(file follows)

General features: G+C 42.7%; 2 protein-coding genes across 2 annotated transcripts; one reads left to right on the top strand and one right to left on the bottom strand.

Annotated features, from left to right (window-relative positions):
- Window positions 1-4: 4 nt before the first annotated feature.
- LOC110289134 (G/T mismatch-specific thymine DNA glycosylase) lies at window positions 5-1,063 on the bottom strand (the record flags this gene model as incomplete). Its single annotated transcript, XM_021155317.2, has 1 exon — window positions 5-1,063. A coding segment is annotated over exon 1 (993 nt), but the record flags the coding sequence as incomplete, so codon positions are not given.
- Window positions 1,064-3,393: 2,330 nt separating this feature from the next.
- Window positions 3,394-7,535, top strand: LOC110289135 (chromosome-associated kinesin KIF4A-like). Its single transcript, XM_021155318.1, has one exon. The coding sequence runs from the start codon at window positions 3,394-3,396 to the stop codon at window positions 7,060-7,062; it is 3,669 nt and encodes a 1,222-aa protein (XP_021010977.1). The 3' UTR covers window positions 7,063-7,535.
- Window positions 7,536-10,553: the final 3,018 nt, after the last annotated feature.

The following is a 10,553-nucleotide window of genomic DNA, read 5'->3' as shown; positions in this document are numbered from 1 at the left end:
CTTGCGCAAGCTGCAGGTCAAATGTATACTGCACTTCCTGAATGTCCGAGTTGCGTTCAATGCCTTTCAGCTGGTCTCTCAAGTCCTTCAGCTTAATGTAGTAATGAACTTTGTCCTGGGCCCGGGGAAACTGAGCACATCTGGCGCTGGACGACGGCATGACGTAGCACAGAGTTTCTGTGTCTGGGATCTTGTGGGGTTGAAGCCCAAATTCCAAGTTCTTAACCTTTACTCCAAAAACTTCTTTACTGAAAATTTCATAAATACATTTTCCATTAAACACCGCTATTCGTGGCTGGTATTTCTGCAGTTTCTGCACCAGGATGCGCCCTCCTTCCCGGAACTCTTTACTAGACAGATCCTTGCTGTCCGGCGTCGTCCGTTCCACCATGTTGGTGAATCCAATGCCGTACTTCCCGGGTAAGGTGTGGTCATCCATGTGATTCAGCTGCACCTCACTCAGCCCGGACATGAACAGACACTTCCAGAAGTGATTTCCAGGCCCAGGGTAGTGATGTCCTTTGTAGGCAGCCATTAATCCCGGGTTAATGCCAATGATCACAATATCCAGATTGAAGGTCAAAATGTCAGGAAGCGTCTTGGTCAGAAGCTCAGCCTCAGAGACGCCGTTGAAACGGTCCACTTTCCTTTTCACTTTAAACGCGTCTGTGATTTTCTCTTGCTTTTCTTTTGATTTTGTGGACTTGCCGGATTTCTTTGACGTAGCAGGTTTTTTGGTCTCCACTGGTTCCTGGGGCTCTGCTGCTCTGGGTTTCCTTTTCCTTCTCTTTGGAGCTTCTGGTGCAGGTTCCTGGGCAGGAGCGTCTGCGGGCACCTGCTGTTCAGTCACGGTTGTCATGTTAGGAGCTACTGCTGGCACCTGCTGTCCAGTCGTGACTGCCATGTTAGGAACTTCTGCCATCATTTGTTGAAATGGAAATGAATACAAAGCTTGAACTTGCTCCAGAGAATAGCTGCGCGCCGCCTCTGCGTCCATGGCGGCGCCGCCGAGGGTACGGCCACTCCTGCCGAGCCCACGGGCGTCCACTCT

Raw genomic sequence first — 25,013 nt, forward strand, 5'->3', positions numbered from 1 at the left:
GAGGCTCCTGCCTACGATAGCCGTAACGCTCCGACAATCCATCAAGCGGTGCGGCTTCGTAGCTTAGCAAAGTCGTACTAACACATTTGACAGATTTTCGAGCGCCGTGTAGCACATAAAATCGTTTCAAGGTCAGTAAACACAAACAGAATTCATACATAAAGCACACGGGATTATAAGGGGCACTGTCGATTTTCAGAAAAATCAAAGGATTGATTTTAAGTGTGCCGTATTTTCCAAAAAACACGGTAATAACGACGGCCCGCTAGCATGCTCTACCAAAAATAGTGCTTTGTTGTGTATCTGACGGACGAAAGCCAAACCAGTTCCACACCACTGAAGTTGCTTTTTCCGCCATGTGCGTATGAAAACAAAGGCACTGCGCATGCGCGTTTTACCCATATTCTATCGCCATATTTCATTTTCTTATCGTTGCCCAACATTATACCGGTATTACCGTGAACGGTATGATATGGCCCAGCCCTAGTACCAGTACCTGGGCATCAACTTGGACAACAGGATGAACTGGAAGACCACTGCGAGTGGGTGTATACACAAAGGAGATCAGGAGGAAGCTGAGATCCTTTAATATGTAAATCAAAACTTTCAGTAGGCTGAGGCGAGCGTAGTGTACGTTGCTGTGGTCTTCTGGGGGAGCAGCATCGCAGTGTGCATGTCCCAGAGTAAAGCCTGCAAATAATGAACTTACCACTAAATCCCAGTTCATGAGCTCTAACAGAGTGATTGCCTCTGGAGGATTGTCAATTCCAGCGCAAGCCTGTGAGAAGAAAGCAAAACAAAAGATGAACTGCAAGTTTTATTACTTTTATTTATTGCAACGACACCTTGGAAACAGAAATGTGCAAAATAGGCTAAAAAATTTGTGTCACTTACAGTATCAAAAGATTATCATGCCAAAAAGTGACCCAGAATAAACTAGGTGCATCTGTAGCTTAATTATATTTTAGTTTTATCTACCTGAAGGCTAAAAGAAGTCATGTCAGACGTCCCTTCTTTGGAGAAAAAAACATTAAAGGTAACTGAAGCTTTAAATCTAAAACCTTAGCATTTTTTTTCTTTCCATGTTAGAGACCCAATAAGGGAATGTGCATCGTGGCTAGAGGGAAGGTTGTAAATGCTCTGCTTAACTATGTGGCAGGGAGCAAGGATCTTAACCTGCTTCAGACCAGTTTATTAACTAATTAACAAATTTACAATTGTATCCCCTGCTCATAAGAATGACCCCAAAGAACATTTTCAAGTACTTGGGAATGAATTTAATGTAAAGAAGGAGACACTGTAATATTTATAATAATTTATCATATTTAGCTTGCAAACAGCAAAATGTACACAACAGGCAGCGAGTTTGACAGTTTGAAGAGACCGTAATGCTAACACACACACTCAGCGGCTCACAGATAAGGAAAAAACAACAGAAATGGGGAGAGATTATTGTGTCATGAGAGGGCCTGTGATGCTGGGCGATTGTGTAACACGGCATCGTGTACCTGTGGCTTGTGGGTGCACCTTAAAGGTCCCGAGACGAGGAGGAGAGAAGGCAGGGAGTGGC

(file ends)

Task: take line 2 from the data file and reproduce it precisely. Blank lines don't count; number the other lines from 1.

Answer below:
Annotated features, from left to right (window-relative positions):